This is not an argument that one team or one conference is better than another conference. If you want those arguments, there are certainly places on the internet you can find them.
I have drafted the following nine posts as part of my argument for keeping the Big East together. Like you, I have a team that I like more than the others. Also, like your team, my team is one that had a rumored conference or two that it could leave the Big East for. After being giddy for a couple days, I started thinking, from a fan’s perspective, of what a move would mean. In the end, I came to a conclusion that I wish more Big East fans would come to: The Big East is a great conference that is worth keeping.
There are a few issues to get through before we even get to the benefits of the Big East.
First, we can probably all agree that the Big East should simply drop DePaul, Providence, St. John’s, and Marquette; pick up a new football school or two (UCF and Memphis wouldn’t totally offend me, though I personally think that Maryland and Boston College would/should rather be in the Big East than the ACC), and just move on. Since it doesn’t appear that will happen, the following argument is simply that the status quo is better than any of the alternatives.
The following posts are all from a fan’s perspective. I have ignored all monetary issues because, no one can possibly give an honest answer about what the differences will actually be from leaving the eight-team Big East to join a 16-team Big Ten or ACC.
Almost every school in the Big East is hoping to be a member of another conference within the next three years. In varying degrees, Rutgers, Pitt, UConn, and Syracuse would like an invite from the Big Ten. West Virginia, Louisville, USF, and Cincinnati would like to join the ACC. West Virginia fans even think the SEC may come calling.
Because your team can’t win every game on the field, college football fans take to talking smack about anything they possibly can. There are fans of teams that haven’t won anything in decades that still talk smack about each recruiting victory they achieve. Once the team finishes the season with somewhere between five and eight wins, as most teams do, then they talk smack about any of their fellow conference-members that get a big win. All of a sudden, the fan of Ole Miss (hypothetically) is a fan of the entire SEC, at least for the purposes of talking smack.
Since one’s team isn’t going to win the national championship, or maybe even beat its big rival, fans turn to any little thing they can talk trash about. For instance, when a school needs to hire a new football coach, the fans all want a celebrity coach. A Steve Spurrier, Nick Saban, Pete Carroll, etc. If the school hires someone no one has ever heard of, whether the coach is good or not, the fans are mad. Why? Because they want the celebrity coach to CHOOSE their school over all of the others. At the end of the day, whether your school hires Dave Wannstedt (a coach that everyone in the country knew of because of his NFL coaching career) or Gene Chizik (a coach that only the college football nerds knew of), the name value alone, has no affect on whether your team will win… but that doesn’t matter. Fans just want bragging rights. Remember Gene Chizik?
Now, going a little bit further, if the Big Ten should choose to add Pitt, Rutgers, UConn, and/or Syracuse, then fans of those schools can (and will) talk smack that they were more “wanted” than the other schools. They will all of a sudden be better than those left behind for no reason other than the fact that they were chosen. Virginia Tech was “better” than the rest of the Big East teams despite the fact that its records in conference play its last three years were 4-3, 3-4, and 4-3.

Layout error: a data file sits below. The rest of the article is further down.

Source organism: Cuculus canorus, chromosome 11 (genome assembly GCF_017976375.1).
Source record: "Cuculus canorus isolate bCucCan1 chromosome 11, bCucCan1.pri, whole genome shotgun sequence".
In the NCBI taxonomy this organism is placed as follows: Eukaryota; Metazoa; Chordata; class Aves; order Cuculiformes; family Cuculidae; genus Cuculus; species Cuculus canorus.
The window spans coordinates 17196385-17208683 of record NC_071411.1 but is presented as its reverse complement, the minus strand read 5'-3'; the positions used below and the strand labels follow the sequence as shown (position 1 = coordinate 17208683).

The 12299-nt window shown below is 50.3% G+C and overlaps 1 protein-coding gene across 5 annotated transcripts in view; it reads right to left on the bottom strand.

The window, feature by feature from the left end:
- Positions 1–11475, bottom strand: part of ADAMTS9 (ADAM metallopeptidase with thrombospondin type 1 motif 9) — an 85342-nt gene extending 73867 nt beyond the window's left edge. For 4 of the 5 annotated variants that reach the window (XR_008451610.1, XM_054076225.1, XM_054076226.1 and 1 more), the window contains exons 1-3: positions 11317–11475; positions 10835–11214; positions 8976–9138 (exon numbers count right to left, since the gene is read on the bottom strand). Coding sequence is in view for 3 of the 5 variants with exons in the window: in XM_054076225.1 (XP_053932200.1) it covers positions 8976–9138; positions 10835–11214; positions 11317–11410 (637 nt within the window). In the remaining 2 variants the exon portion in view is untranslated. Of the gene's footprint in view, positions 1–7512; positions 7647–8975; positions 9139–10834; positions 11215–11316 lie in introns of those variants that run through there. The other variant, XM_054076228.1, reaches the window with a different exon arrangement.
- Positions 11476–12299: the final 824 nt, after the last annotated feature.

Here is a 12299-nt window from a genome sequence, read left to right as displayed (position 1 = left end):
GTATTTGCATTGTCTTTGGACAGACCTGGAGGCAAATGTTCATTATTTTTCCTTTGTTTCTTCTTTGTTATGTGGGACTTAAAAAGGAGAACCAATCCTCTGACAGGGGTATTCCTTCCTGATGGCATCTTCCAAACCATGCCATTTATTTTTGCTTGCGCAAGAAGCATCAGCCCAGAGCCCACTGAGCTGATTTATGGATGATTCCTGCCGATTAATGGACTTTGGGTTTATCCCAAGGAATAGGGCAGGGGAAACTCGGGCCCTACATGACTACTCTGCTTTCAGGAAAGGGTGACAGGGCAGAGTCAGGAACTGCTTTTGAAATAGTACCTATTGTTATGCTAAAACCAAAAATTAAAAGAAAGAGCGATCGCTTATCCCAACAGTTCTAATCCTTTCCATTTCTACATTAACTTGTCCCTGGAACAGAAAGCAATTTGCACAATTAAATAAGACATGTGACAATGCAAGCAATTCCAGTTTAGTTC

If you go on the Rutgers message board right now, you will find that there are threads saying that RU should join the Big Ten because it doesn’t fit in academically with the rest of the Big East.
I’ve often thought of sports like I do a television show. For many fans, if you’re team is losing then you stop watching. It doesn’t necessarily mean you’re a fairweather fan. It just means that your favorite show is having a bad season. The writing may be bad. The good characters may be gone. The plot may have taken a major twist (for the worse).
If your team is winning and the games are exciting, then obviously more fans are going to watch. This is just like a show that hits its stride. The core audience (diehard fans), on the other hand, are going to watch no matter what. Unfortunately, I’m a member of the core audience when it comes to the Big East. But football is a lot more fun when your 40-65,000 seat stadium is full (and I’m not counting fans for the other team). The conference that your football team plays in is obviously going to affect which games you are watching each Saturday. I think that, as a television show, the Big East offers more benefits to its current teams than either the Big Ten or ACC… and therein lies the purpose of this incomprehensible nine-part rant.
When conference realignment occurs, no one ever talks about the drawbacks. Joining the Big Ten means tha you will play Ohio State (though not every year), but it also means that you will play Northwestern. It means making trips to The Big House, but no more trips down to sunny South Florida (a brand name not an adjective).
Most college football fans probably like men’s basketball also, and don’t care at all about women’s basketball (sorry UConn), swimming, baseball, etc. If you care about those other sports, I doubt that moving from the Big East or staying in the Big East would change your opinion one way or the other. I have no idea how Big Ten baseball compares to Big East baseball.
At any rate, please read the following posts, which are essentially one long post broken down into bite-sized portions.